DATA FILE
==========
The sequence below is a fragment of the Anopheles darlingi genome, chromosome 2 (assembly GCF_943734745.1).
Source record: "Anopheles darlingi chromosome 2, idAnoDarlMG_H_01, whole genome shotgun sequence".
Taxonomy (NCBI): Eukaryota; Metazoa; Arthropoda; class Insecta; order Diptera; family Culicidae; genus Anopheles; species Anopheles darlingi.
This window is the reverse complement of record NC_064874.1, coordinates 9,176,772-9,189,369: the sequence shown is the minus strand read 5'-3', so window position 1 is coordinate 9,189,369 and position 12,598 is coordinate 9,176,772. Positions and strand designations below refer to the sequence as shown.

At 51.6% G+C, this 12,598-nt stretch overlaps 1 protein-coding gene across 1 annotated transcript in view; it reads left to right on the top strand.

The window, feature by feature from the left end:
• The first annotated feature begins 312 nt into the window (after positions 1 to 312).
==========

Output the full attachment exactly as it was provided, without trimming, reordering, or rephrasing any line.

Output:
The sequence below is a fragment of the Anopheles darlingi genome, chromosome 2 (assembly GCF_943734745.1).
Source record: "Anopheles darlingi chromosome 2, idAnoDarlMG_H_01, whole genome shotgun sequence".
Taxonomy (NCBI): Eukaryota; Metazoa; Arthropoda; class Insecta; order Diptera; family Culicidae; genus Anopheles; species Anopheles darlingi.
This window is the reverse complement of record NC_064874.1, coordinates 9,176,772-9,189,369: the sequence shown is the minus strand read 5'-3', so window position 1 is coordinate 9,189,369 and position 12,598 is coordinate 9,176,772. Positions and strand designations below refer to the sequence as shown.

At 51.6% G+C, this 12,598-nt stretch overlaps 1 protein-coding gene across 1 annotated transcript in view; it reads left to right on the top strand.

The window, feature by feature from the left end:
• The first annotated feature begins 312 nt into the window (after positions 1 to 312).